The Swedish legal proposal/backgrund tells us on p. 97 regarding 5.1:
"A few interested parties, e.g. the Swedish Antipiracy Bureau, have demanded that only such copies that are derived from an authorized original should be covered by the exception. To implement further conditions in Swedish law for temporary acts of reproduction would not be compatible with article 5.1. In addition, a requirement for an autorized original would entirely counteract the purpose of the article to make possible transmissions in a network between third parties as well as web-browsing. Hence, there can be no justififcation for demanding authorized originals in order to allow temporary acts of reproduction".
(As you can see there is no requirement for "authorized originals" for 5.1.b either, even if that is irrelevant for the Danish case, so my point about the "or" might not even have to be invoked. But what is "lawful use" doing in that point? Well it is defined in point (33) in the preamble and it is not what the Danes believe but not really relevant for the argument here).
So I really and honestly claim that the Danish Supreme Court is wrong and will be struck down in The Court of Justice of the European Communities, Curia (De Europæiske Fællesskabers Domstol). The Danish court has served a political, not a legal judgment. They have passively served the interest of a few record companies and taken a stand against all telecom and internet providers and internet users. Because their interpretation has one single implication: Close the Internet!
So what about Infosoc Directive Article 8 and point (59) where they talk about national leeway to make injunctions against intermediaries? Yes, according to the Directive such injunctions could and should be made possible under national law, although the intermediary does not commit copyright infringement through transporting the material via its network.
Now, there is a huge difference between saying:
(a) All information that passes a router constitutes copyright infringement if that information comes from an unauthorized copy. Therefore, in order to protect yourself from committing copyright infringement you have to block all these users on your own network or all these sites somewhere else on the Internet. (Danish cases)
(b) You do not commit copyright infringement simply through letting this information pass your router, since there is an explicit exception for that. But you have to block certain users or sites anyway since this is the best way to stop these others from committing copyright infringement. (Correct interpretation)
The former case is absolutely incompatible with the Internet. We could as well close the shop and go back to watching TV. Which may be the whole point of course.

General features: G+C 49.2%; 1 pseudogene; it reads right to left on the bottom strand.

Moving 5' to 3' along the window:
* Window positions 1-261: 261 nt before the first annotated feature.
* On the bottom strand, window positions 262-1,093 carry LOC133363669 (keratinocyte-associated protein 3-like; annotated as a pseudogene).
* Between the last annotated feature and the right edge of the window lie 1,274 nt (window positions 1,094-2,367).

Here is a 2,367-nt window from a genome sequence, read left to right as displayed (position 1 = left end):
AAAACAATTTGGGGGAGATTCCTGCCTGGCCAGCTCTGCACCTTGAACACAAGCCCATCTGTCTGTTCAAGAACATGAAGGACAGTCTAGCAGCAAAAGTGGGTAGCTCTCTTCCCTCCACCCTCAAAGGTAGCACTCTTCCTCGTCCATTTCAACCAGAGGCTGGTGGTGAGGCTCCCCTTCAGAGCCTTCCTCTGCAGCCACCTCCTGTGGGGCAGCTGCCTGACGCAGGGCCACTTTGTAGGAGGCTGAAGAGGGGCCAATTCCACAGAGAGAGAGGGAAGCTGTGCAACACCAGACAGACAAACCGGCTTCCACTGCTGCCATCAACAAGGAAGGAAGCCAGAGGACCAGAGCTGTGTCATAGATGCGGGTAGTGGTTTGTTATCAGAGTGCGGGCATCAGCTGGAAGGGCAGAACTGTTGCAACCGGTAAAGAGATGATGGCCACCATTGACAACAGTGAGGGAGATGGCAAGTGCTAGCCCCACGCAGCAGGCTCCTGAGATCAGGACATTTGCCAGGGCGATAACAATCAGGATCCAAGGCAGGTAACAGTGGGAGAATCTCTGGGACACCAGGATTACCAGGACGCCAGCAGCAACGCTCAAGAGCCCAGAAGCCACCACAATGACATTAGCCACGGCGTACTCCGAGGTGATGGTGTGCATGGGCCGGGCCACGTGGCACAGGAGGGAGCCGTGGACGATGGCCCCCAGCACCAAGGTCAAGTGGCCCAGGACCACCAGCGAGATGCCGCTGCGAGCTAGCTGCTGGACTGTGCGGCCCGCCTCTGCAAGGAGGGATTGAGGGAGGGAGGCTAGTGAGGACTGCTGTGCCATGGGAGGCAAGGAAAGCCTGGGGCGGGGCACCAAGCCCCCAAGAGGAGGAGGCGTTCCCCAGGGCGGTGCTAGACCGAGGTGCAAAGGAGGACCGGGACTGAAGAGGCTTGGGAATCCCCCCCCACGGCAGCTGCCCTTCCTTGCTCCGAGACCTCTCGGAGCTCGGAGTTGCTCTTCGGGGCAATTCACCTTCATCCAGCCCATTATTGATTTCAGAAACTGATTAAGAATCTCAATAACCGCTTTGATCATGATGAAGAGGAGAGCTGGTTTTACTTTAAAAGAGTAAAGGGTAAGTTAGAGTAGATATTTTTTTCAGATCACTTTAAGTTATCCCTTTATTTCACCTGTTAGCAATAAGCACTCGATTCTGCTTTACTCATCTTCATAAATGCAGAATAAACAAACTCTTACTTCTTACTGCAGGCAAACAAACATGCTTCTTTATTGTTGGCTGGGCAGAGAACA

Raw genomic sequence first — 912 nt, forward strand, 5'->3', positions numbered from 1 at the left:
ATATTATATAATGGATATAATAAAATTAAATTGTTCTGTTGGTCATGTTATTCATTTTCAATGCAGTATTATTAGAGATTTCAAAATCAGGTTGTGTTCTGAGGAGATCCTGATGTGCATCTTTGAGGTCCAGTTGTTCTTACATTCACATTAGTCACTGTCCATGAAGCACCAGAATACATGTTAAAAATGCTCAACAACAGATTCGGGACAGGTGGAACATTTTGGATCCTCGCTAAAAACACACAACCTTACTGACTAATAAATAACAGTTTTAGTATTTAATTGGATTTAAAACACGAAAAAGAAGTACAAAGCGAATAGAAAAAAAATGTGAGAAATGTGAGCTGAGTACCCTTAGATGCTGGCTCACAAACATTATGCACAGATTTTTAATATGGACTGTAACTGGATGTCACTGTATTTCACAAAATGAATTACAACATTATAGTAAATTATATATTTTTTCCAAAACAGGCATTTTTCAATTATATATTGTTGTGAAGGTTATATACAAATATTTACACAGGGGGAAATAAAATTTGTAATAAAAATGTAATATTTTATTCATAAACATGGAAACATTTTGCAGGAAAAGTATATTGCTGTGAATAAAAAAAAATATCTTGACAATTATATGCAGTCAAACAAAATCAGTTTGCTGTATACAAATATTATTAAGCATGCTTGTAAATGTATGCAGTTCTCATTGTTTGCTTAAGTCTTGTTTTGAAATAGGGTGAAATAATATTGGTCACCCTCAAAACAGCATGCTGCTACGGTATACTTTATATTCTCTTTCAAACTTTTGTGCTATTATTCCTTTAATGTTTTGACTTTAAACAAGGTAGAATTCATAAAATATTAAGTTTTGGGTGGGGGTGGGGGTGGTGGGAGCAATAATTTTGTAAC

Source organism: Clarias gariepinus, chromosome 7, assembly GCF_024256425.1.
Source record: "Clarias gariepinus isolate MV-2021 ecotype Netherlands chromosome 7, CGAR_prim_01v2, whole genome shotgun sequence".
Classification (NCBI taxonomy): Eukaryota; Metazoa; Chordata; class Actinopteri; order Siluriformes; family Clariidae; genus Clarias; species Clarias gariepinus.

As a free communications activist I do not support the latter case either. But it is very clear that it would be much harder to shut down communictaions in the second case. I have nothing to say about a national regulation that makes (b) possible, what it would entail, what evidence that infringement claims should be based on, how massive the infringements would have to be, if these infringing sources can be situated on other networks or whether they must be on your own and so forth. That is up to others to debate.
I have now shown why the Danish cases are not compatible with EU law and look forward to discussion everywhere. In media all over Europe. The Danish cases are dangerous and must be fought. The Danish state must be reprimanded and brought to justice. If they prevail we will neither have free speech, nor Internet anymore.
One final complaint. I must criticize the Telecom/Internet industry for being wimps. Your core business idea is challenged here: To transport data from A to B without being liable. And a court makes a blatantly mistaken judgment that risks all of Internet as we know it. And you just accept it.
Yes, I am a burning activits for freedom of communications. But isn't it odd that a writer/blogger have to dig deep into these issues and spend days researching them? I am not exactly making money from it unfortunately and need support to go on fighting for free communications, telecoms and ISPs, hint hint ...
P.S. There is an English translation of the AllofMP3 ruling by the Pro Piracy Lobby here. They apply the same reasoning as in the Supreme Court case although there are other differences of course. AllofMP3 was a site outside Tele2's own network. The TDC (Supreme Court) case had to do with users on its own network. But the basic claim that the routers perform copyright infringement is the same.